Facebook Faces Another Data Breach as Businesses Adapt to Recommendations

Facebook’s Data Breach

On Friday September 28, Facebook notified users worldwide that they had experienced a breach in data regarding login tokens. It was estimated that nearly 50 million accounts were compromised, with the potential of an additional 40 million accounts in question; totaling to nearly 90 million accounts affected. In a statement made on the social media company’s newsroom, Guy Rosen, VP of Product Management at Facebook, said the following:

“First, we’ve fixed the vulnerability and informed law enforcement. Second, we have reset the access tokens of the almost 50 million accounts we know were affected to protect their security. We’re also taking the precautionary step of resetting access tokens for another 40 million accounts that have been subject to a ‘View As’ look-up in the last year.”

To clarify, an access token is not the same thing as your password, but rather a digital key. This “key” allows you to remain logged into an account without having to re-enter your password each time you visit the website. Additionally, Facebook utilizes a system known as single sign-on (SSO), which creates new access tokens to verify your credentials when using your Facebook login information to login to a third-party website.

Those whose accounts were affected were notified by Facebook upon login that their access tokens had been compromised and changed, explaining what had happened (data breach), noting that any other application they logged into with Facebook would need to be reverified.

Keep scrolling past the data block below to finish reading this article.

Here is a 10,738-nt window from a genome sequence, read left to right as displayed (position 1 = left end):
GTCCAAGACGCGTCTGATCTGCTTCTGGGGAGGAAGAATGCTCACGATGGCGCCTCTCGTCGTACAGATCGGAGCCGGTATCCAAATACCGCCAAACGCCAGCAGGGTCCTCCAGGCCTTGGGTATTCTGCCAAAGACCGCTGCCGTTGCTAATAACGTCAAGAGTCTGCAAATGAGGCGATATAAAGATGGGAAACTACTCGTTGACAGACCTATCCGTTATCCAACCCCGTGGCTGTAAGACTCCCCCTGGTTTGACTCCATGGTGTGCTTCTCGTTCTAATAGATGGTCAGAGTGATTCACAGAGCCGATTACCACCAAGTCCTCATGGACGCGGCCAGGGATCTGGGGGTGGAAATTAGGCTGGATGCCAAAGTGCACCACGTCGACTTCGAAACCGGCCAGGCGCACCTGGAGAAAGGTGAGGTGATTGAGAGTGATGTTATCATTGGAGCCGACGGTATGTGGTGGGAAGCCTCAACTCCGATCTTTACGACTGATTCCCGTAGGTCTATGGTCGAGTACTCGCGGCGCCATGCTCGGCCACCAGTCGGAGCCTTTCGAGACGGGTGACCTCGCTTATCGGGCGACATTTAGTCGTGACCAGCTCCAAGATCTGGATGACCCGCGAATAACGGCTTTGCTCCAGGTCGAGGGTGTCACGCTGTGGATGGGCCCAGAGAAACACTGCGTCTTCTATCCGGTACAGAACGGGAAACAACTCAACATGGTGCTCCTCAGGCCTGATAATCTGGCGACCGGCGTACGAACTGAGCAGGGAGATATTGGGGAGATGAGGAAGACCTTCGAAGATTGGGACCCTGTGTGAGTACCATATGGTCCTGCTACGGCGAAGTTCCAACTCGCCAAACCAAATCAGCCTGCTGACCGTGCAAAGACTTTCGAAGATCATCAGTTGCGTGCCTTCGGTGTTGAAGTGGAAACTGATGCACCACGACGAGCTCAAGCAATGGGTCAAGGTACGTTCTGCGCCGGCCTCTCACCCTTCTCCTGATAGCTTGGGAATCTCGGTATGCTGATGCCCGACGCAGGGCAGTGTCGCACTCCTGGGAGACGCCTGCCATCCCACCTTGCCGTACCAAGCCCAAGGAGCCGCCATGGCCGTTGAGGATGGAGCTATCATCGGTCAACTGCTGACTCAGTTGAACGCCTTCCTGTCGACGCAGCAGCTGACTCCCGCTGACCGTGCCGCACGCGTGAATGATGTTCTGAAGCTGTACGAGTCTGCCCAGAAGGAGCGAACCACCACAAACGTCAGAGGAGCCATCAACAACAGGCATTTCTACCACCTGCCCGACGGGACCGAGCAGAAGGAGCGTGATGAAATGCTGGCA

When Facebook publicly broke the news of this data breach, not much was known about the hack in terms of who did it or why they targeted access tokens. To date, there’s still a lot of gray area surrounding the matter, but cyber security experts and even members of national security organizations around the world have spoken up and offered insight, advice and potential next steps; connecting the dots to yet another bump in Facebook’s road to recovery from the Cambridge Analytica breach that took the world by surprise this past March.

However, this breach was different than that of any in recent times; including the Cambridge Analytica ordeal. Here, hackers took advantage of several vulnerabilities within the structure of Facebook, and engineers at the social media giant noticed unusual activity as early as September 11; nearly two and a half weeks prior to announcing anything to the public. With this data breach, there weren’t any social security or credit card numbers stolen; or even passwords, for that matter.